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BLOOD WEDDING – Waterloo East, London.

BLOOD WEDDINGIn 1928, in Nijar in the Spanish province of Almeria, Francisco Montes Canada was shot dead after fleeing a wedding with the prospective bride, his cousin Francisca. The murder was carried out by the groom’s brother and this grisly matrimonial tragedy was duly reported in the Heraldo de Madrid newspaper. It was spotted by Federico García Lorca and formed the basis of his celebrated play, combining social commentary with epic drama and vivid, soaring lyrics. Unfortunately, an uneven production at the Waterloo East struggles to do the same.

In defence of the cast, Blood Wedding is not without its challenges. It perversely buries the natural climax in abstraction (here rendered almost incomprehensible), voices ideas and emotions that might sit more comfortably in the subtext and gives several characters a heavy expositional load. Of course, Lorca is not the only playwright to fast-track love affairs, reel off  reams of family history and hammer home key themes. However, when actors can combine convincing emotion with an understanding of his poetic intent the effect is indisputably powerful.

The supporting cast gets closer to this goal than the leads. Charismatic Carolina Main is a real standout as the bride’s maid and a member of the portentous (Greek) chorus, completely at ease with Gwynne Edwards’ sometimes mannered translation. Though the supporting characters are namless, and each actor plays several roles, Abigail Unwin-Smith offers a subtly wretched performance as Wife and a brave physical performance as Death. Jennifer Shakesby impresses with fluid delivery and distinct characterisation and Catherine Nicole and Jo Mifsud lend effective dramatic and musical support.

The music is the highlight of Zoé Ford’s slightly sparse direction. Authentic songs and the occasional barefoot dance shift the tone of the piece, enriching action and underscoring themes, as well as helping to establish a strong sense of place. There are moments when this recalls Kenneth Branagh’s film adaptation of Much Ado About Nothing, a sun-kissed romantic utopia starkly juxtaposed with unthinkable horror.

However, this play needs its central characters to make that horror feel both tragically inevitable and equally unthinkable. Maya Thomas and Giorgio Spiegelfeld as the Bride and her lover Leonardo (Lorca’s fictional versions of Francisco and Francisca) never convince as two people drawn inexorably to one another, whatever the cost. The strength of the familial blood feud should be matched by the strength of their churning passion, but neither convey a complex hinterland, nor a raging internal conflict, that would justify their actions.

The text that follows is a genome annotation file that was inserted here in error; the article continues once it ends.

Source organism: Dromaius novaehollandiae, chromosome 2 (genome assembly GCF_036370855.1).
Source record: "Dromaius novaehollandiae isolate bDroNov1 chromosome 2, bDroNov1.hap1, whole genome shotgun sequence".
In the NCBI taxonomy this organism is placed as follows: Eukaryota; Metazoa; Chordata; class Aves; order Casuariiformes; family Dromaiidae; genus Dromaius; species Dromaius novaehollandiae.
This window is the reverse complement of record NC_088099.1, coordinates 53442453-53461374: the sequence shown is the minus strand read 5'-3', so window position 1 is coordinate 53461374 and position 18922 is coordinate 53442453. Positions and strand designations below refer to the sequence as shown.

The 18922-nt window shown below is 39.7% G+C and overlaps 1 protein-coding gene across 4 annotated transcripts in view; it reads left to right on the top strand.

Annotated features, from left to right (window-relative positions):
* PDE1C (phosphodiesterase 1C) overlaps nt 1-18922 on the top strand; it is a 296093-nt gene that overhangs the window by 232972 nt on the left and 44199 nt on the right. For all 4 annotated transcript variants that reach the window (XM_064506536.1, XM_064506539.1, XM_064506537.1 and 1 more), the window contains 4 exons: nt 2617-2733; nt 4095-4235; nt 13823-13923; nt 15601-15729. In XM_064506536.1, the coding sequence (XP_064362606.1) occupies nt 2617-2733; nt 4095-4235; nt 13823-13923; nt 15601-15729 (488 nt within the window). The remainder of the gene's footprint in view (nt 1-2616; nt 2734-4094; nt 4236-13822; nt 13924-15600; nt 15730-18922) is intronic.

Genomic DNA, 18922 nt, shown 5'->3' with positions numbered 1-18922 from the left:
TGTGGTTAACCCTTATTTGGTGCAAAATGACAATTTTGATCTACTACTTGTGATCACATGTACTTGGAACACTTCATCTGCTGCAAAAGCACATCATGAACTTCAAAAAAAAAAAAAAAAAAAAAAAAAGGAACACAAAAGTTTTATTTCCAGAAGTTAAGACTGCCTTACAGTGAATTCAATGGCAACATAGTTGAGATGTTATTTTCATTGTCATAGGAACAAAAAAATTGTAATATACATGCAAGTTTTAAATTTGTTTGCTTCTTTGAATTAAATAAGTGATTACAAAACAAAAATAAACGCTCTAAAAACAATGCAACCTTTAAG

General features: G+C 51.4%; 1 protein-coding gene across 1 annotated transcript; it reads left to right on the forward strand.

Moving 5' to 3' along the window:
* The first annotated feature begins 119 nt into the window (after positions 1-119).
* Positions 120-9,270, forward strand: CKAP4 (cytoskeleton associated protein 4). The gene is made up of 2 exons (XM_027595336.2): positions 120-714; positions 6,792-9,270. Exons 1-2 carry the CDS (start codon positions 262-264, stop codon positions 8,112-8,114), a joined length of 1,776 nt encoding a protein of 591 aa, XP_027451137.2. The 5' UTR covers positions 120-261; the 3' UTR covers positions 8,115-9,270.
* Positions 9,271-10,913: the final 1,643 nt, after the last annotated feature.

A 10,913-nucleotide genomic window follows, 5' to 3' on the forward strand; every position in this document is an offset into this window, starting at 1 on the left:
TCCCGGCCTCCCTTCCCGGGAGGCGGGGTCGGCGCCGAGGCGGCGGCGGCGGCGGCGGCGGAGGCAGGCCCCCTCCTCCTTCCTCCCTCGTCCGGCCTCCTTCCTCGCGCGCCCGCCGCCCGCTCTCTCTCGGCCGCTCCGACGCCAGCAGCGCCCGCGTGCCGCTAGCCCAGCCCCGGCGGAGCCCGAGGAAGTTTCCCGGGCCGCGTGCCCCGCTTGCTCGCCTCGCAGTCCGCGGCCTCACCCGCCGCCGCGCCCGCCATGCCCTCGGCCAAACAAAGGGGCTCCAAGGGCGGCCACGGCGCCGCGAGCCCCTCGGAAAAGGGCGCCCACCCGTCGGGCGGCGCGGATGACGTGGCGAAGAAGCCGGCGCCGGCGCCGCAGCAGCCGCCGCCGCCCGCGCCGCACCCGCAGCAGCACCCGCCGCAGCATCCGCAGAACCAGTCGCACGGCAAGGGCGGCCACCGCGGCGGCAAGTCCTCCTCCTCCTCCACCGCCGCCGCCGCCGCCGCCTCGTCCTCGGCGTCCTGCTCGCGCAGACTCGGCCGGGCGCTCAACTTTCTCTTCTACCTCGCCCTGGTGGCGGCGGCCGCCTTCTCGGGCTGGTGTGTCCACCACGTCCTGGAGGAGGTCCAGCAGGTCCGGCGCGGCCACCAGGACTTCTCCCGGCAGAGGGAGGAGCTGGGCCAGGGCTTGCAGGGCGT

Scarlet Sweeney as the Mother fares slightly better, particularly in the meatier Act III, but she comes across not as a proud woman consumed with barely suppressed grief and anger but more subdued, and we lose some of Lorca’s language in her muted speech. When Leonardo proclaims that burying passion is the worst punishment we can heap upon ourselves, this feels like an abstract idea rather than a sentiment felt by the principal characters.

The production does convey some of the major themes nicely, from the running thread of natural imagery to the generational conflict, but lacks a dynamic interpretation of the work. There are aspects of this production that are highly relevant for a contemporary audience, such as the woman’s role in society and how long it can take for progress to be fully accepted. Lorca was writing at a time when debate raged regarding women’s rights, and the fact that legal changes were afoot did not always filter down to rural communities in this religious country.

The Bride’s reluctance to accept the role thrust upon her, to become a wife safely contained within high walls, has more resonance when she is taken as a symbol of female emancipation. It would be interesting to explore an understanding of Lorca’s social context, or indeed our own, in this somewhat workman-like version of a rich play.

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Reviewed 15/06/13/

By Marianka Swain

12th June – 7th July 2013
Waterloo East Theatre, London, SE1.

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